Dogs have an incredibly sensitive sense of smell. A new study has shown that trained dogs can use their highly evolved sense of smell to pick out blood samples from people with cancer with almost 97% accuracy.
The dog is man’s best friend. No one denies that. These animals not only keep company to their owners but, in some cases, they can also be another tool for their cure if their owner is ill. With numerous scientific studies and reports signaling the incredible diagnostic abilities of dogs, cancer enters into the category of diseases capable of being diagnosed by these lovely companions.
In fact, the “olfactory powers” of dogs are more than known and proven, mainly when these are used to detect explosives, drugs, or gas leaks. Such is the “superpower” of dogs that some public health systems have incorporated cancer screening tests with dogs because of their great reliability.
Can Dogs Actually Detect Cancer in Humans?
For several decades, studies have described how properly trained dogs can signal with high accuracy patients with cancers, such as lung, bladder, ovarian, breast, and prostate by sniffing their body, urine, sweat, as well as breathing and even their blood.
As with other diseases, cancer leaves specific traces or scents in the body and body fluids of human beings. Cancer cells and healthy cells affected by cancer produce and release these odor trails medically known as “volatile organic compounds”. Due to their incredibly developed olfactory system, dogs are able to detect these particles when present in the organisms of those affected. In addition, each type of cancer has its own nanoparticles, whose smell is detectable by dogs.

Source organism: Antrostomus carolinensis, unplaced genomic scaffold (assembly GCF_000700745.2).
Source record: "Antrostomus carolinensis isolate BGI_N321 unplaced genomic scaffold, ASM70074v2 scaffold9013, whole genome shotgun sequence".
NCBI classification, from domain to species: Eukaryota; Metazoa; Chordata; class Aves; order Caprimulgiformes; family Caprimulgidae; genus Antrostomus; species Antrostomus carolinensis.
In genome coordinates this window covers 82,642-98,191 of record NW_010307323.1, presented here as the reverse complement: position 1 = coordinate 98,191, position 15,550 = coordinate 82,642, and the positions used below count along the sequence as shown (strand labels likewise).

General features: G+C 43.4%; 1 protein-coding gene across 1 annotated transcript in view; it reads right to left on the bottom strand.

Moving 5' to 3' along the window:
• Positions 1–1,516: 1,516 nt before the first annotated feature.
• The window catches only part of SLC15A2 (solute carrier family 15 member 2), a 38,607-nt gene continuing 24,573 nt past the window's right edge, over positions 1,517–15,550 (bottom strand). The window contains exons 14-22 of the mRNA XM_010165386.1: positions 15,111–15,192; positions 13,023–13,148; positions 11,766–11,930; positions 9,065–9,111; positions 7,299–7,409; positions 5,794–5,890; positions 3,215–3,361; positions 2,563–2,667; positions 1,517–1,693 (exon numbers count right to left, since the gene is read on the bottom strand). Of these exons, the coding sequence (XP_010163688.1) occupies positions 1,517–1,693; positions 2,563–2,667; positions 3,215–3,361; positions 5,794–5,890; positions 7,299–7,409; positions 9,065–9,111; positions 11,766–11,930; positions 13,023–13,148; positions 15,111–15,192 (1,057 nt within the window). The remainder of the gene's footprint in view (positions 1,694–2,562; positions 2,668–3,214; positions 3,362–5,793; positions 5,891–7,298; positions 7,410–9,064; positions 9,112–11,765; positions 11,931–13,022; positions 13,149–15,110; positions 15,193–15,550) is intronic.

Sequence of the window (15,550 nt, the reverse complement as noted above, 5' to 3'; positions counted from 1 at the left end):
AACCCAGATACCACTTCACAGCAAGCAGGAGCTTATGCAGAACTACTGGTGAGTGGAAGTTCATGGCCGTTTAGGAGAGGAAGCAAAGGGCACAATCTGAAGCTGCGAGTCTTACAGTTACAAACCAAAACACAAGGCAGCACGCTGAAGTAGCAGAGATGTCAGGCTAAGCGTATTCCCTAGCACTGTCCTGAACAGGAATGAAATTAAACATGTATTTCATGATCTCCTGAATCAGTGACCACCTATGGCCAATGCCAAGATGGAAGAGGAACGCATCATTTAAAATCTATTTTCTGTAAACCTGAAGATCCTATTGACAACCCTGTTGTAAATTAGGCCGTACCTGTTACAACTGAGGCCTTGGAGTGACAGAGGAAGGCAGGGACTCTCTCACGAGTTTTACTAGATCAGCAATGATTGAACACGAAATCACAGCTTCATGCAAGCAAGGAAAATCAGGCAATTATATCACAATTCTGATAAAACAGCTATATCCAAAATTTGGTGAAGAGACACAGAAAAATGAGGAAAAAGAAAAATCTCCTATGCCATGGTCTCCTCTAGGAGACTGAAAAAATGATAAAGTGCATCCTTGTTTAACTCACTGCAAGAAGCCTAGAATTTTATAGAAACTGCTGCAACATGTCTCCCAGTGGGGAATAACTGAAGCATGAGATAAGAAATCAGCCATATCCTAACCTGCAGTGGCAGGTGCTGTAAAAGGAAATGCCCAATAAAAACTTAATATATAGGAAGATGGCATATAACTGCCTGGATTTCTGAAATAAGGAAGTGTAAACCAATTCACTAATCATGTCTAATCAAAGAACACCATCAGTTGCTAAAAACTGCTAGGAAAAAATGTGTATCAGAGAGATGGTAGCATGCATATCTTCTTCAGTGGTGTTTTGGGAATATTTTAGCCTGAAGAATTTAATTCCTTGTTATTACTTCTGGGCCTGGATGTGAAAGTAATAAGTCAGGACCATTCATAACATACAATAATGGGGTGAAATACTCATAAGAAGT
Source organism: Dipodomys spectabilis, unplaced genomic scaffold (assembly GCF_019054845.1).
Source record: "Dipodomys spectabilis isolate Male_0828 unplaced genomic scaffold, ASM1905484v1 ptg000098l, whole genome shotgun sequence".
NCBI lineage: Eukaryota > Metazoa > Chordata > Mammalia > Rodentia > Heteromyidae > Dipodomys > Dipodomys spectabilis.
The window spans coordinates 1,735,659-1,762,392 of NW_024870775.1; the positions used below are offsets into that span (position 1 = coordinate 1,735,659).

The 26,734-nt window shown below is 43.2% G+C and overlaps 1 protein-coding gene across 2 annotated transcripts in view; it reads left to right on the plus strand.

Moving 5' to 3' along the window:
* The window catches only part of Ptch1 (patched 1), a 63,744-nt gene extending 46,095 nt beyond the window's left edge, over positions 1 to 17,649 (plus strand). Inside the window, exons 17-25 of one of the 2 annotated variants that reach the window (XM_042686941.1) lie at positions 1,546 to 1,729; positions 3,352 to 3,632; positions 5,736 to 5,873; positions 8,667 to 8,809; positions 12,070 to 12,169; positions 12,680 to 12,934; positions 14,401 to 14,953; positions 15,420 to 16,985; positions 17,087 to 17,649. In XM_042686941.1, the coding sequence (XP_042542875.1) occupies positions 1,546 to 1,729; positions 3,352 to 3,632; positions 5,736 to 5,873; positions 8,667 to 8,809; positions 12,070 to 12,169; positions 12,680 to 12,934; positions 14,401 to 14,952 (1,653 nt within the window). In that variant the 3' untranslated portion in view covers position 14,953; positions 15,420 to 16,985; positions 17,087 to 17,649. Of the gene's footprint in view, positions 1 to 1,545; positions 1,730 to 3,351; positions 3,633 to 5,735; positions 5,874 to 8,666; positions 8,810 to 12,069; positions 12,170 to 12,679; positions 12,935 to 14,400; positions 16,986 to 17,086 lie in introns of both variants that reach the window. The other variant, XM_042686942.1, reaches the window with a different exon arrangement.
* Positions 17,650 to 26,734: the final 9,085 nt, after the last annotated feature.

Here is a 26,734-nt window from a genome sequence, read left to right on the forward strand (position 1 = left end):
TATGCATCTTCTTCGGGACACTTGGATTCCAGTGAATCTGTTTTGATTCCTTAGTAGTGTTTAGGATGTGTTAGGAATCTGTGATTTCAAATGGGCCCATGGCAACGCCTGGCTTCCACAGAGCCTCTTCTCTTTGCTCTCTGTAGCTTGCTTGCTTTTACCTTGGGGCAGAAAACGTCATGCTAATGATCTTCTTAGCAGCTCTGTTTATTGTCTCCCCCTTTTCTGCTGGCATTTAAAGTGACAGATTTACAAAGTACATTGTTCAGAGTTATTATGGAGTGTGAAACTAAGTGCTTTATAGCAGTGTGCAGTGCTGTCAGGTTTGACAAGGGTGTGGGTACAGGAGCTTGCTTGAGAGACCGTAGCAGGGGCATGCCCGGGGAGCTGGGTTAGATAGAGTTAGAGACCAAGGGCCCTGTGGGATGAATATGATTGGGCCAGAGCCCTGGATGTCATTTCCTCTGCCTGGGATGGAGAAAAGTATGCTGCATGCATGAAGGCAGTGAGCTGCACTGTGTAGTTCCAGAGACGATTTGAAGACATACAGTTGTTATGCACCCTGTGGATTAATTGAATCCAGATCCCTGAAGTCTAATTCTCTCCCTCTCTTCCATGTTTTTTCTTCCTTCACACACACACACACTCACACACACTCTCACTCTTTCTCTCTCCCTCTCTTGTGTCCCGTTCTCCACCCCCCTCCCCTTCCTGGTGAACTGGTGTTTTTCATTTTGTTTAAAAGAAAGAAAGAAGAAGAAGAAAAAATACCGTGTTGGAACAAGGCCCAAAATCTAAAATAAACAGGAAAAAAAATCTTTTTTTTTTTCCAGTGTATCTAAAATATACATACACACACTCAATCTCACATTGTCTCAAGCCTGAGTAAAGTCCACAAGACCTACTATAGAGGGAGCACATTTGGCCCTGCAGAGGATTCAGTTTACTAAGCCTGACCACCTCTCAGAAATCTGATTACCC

When dogs are properly trained, they are not only able to pick up these odor trails, but also alert people to the presence of a tumor. Dogs trained to enhance these qualities are known as medical detection dogs.
Regarding the types of cancer, it has been proven that trained dogs can detect colorectal cancer with high levels of accuracy by sniffing out people’s breath and watery stools, even at early stages. In addition, the presence of regional inflammation or non-cancerous disease does not appear to affect dogs’ ability to detect malignant cells.
Something similar happens with lung cancer, as dogs have the ability to detect it through the patient’s breath. Certain scientific studies revealed that medical detection dogs have a high success rate in distinguishing between the breath of people with and without lung cancer.
In the case of ovarian cancer, they detect the tumor from blood samples, and prostate cancer is perceived by sniffing a man’s urine. But it doesn’t end there, because it is also known that dogs trained only to detect breast cancer are also able to detect melanoma and lung cancer, which means that there must be a common smell signature in the different types of cancer.
Using these animals for cancer diagnosis means using a non-invasive and low-risk method to do so, offering significant advantages because they:
- Are mobile.
- Provide quick results.
- Have the ability to trace a scent back to its source.
Additionally, they also have the potential to be used in patient care settings or in laboratories to identify cancer in tissue samples from people with suspected cancer, without the need for the patient to be present. With this in mind, this news requires further research if the effectiveness and reliability of canine cancer detection are meant for it to become a medium-term standard for the benefit of human health, something really worth discovering, especially when considering the important medical significance that early cancer detection provides.